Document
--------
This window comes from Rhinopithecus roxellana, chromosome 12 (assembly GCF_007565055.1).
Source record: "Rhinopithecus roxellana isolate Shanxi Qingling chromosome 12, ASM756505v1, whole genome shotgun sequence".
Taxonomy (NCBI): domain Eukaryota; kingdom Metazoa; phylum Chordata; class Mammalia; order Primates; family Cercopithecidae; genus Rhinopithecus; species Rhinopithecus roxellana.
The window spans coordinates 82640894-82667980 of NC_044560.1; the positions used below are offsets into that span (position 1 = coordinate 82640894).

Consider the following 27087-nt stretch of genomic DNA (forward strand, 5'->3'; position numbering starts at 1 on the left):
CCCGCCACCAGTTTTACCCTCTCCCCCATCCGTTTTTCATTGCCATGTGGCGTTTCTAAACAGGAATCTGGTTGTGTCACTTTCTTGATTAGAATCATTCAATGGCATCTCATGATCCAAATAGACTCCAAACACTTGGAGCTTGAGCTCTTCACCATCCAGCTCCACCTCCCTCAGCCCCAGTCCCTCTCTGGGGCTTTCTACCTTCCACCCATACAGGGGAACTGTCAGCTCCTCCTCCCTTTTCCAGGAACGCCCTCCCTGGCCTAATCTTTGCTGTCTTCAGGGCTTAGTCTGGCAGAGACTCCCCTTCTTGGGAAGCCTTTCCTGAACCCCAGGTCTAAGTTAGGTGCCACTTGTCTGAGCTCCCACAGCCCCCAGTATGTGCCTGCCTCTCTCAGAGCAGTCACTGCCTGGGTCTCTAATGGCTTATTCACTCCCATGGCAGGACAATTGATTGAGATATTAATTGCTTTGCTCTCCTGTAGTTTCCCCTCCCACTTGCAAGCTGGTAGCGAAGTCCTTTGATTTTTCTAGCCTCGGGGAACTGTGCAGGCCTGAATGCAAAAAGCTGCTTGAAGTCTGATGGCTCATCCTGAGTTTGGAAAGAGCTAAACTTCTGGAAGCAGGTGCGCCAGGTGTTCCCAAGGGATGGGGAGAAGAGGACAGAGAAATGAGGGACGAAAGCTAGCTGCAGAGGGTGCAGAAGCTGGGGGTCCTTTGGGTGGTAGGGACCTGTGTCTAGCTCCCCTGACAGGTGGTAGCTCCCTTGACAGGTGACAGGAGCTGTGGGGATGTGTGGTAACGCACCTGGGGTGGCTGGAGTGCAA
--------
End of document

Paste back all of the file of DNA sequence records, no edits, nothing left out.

This window comes from Rhinopithecus roxellana, chromosome 12 (assembly GCF_007565055.1).
Source record: "Rhinopithecus roxellana isolate Shanxi Qingling chromosome 12, ASM756505v1, whole genome shotgun sequence".
Taxonomy (NCBI): domain Eukaryota; kingdom Metazoa; phylum Chordata; class Mammalia; order Primates; family Cercopithecidae; genus Rhinopithecus; species Rhinopithecus roxellana.
The window spans coordinates 82640894-82667980 of NC_044560.1; the positions used below are offsets into that span (position 1 = coordinate 82640894).

Consider the following 27087-nt stretch of genomic DNA (forward strand, 5'->3'; position numbering starts at 1 on the left):
CCCGCCACCAGTTTTACCCTCTCCCCCATCCGTTTTTCATTGCCATGTGGCGTTTCTAAACAGGAATCTGGTTGTGTCACTTTCTTGATTAGAATCATTCAATGGCATCTCATGATCCAAATAGACTCCAAACACTTGGAGCTTGAGCTCTTCACCATCCAGCTCCACCTCCCTCAGCCCCAGTCCCTCTCTGGGGCTTTCTACCTTCCACCCATACAGGGGAACTGTCAGCTCCTCCTCCCTTTTCCAGGAACGCCCTCCCTGGCCTAATCTTTGCTGTCTTCAGGGCTTAGTCTGGCAGAGACTCCCCTTCTTGGGAAGCCTTTCCTGAACCCCAGGTCTAAGTTAGGTGCCACTTGTCTGAGCTCCCACAGCCCCCAGTATGTGCCTGCCTCTCTCAGAGCAGTCACTGCCTGGGTCTCTAATGGCTTATTCACTCCCATGGCAGGACAATTGATTGAGATATTAATTGCTTTGCTCTCCTGTAGTTTCCCCTCCCACTTGCAAGCTGGTAGCGAAGTCCTTTGATTTTTCTAGCCTCGGGGAACTGTGCAGGCCTGAATGCAAAAAGCTGCTTGAAGTCTGATGGCTCATCCTGAGTTTGGAAAGAGCTAAACTTCTGGAAGCAGGTGCGCCAGGTGTTCCCAAGGGATGGGGAGAAGAGGACAGAGAAATGAGGGACGAAAGCTAGCTGCAGAGGGTGCAGAAGCTGGGGGTCCTTTGGGTGGTAGGGACCTGTGTCTAGCTCCCCTGACAGGTGGTAGCTCCCTTGACAGGTGACAGGAGCTGTGGGGATGTGTGGTAACGCACCTGGGGTGGCTGGAGTGCAA